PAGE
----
Civil rights pioneer Medgar Evers remembered - DC News FOX 5 DC WTTG

Civil rights pioneer Medgar Evers remembered

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A host of dignitaries gathered at Arlington National Cemetery Wednesday to remember the 50th anniversary of the assassination of civil rights leader Medgar Evers.

Evers was shot to death in his driveway in Jackson, Miss., by a white supremacist.

Evers is buried at Arlington Cemetery, in part, because he fought with the U.S. Army in Europe during World War II. When Evers came back to his native Mississippi, he found, like most black residents, that he could not vote nor could he attend law school at the University of Mississippi.

Former President Bill Clinton escorted the widow of Medgar Evers to the memorial event at Arlington Cemetery.

It was 50 years ago this week that the NAACP field organizer was shot in the back in his driveway in Jackson, Miss., after attending a civil rights organizing meeting.

The current governor of Mississippi praised the civil rights martyr.

“Medgar and Myrlie Evers were compelled to pay the highest price upon the altar of freedom," said Gov. Phil Bryant (R -- Miss.) "But our world has been changed by that sacrifice. Today, Mississippi stands together with determination to create a brighter future for all its people."

Evers was only 37 years old when he was killed. But his efforts to establish voting rights and civil rights for black Americans should endure. U.S. Attorney General Eric Holder told the crowd at Arlington: “Today's ceremony presents us an important opportunity to recommit ourselves -- and to recommit our great nation -- to the principles that he lived and died to defend."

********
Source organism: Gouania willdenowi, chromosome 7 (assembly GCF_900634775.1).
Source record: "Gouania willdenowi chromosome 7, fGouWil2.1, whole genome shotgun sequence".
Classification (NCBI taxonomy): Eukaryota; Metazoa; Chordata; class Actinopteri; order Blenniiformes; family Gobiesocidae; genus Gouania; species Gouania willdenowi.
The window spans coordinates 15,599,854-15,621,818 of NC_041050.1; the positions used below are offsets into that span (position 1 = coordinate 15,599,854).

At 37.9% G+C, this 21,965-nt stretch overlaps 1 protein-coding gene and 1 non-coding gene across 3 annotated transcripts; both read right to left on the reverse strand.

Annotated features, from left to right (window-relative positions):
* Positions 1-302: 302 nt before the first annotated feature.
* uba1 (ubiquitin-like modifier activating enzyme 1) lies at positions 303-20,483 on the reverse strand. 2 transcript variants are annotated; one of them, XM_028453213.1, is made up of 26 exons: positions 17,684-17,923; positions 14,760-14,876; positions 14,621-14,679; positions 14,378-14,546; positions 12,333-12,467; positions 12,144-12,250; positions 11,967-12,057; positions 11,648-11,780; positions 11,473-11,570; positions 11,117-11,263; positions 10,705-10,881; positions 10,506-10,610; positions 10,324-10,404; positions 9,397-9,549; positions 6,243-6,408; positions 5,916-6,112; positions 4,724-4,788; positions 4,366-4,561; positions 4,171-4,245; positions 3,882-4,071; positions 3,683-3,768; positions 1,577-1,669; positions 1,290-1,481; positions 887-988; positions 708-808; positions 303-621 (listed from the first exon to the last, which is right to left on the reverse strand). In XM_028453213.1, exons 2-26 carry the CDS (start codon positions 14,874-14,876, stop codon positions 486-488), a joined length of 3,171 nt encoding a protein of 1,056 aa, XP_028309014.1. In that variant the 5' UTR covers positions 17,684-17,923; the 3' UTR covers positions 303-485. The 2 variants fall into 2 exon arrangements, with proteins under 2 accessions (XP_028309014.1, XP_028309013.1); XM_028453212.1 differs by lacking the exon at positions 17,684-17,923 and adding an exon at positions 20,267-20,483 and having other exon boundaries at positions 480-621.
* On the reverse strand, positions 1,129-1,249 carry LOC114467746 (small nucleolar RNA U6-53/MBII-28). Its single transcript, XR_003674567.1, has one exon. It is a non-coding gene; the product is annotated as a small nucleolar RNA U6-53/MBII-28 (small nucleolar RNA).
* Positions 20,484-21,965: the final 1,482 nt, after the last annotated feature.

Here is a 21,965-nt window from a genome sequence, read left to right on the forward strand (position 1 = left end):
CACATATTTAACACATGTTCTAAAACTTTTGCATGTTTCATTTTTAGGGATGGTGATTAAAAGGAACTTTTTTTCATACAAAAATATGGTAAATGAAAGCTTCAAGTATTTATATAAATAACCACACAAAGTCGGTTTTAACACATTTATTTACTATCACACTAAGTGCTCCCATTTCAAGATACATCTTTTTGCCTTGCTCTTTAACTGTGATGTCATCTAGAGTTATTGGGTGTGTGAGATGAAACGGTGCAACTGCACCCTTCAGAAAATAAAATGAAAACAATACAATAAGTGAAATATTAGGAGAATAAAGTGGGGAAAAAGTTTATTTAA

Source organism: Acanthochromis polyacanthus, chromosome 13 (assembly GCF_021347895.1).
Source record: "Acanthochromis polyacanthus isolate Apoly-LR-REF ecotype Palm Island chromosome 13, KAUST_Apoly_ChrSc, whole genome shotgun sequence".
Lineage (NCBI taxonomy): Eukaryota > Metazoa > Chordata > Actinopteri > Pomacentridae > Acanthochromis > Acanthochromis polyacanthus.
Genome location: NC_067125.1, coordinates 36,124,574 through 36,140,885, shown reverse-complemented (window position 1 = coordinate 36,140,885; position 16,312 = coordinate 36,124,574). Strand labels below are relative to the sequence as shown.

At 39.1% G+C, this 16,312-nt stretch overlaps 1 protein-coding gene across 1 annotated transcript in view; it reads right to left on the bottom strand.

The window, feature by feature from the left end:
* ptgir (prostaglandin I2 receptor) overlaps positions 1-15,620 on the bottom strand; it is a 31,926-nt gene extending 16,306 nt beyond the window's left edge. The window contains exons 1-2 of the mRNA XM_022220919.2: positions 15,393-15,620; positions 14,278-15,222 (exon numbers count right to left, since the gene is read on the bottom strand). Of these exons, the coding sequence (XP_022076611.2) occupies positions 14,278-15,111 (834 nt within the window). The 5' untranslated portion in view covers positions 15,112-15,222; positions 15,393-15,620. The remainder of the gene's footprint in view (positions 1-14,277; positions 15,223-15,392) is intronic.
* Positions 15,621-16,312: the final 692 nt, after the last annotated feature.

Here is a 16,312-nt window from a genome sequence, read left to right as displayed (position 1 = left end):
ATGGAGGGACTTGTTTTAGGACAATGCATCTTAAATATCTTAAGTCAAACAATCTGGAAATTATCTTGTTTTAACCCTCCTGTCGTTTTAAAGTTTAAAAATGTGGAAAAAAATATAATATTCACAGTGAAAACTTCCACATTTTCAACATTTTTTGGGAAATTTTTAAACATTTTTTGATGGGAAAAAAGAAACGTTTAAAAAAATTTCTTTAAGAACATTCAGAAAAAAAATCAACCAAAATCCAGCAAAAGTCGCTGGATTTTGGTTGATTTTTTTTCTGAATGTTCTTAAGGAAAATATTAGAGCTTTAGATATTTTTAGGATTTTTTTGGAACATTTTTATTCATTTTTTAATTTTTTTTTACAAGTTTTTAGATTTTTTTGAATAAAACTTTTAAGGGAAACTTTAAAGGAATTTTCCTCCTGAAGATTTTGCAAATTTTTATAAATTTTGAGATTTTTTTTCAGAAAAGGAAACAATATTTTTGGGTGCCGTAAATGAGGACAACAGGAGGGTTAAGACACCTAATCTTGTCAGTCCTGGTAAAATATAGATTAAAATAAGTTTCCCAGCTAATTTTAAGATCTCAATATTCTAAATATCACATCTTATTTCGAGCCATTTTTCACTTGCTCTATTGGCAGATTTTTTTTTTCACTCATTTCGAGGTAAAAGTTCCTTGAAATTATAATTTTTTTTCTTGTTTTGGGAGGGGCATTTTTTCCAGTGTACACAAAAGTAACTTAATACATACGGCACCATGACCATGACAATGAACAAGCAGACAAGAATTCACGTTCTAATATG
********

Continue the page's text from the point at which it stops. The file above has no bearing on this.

Evers survived two earlier assassination attempts for daring to challenge racial segregation in stores and state universities. Clinton, who also spoke at the ceremony, told the crowd, "The next time you hear people complaining around Washington about what a rough business democracy is -- we might do well to remember what it was like 50 years ago. And the sacrifices that were made."

White supremacist Byron de la Beckwith was tried twice (in the 1960s) for the murder of Evers, but two all-white juries could not come to a verdict. 30 years later in 1994, with new evidence (including Beckwith's bragging about the killing), he was convicted, jailed and later died in prison.

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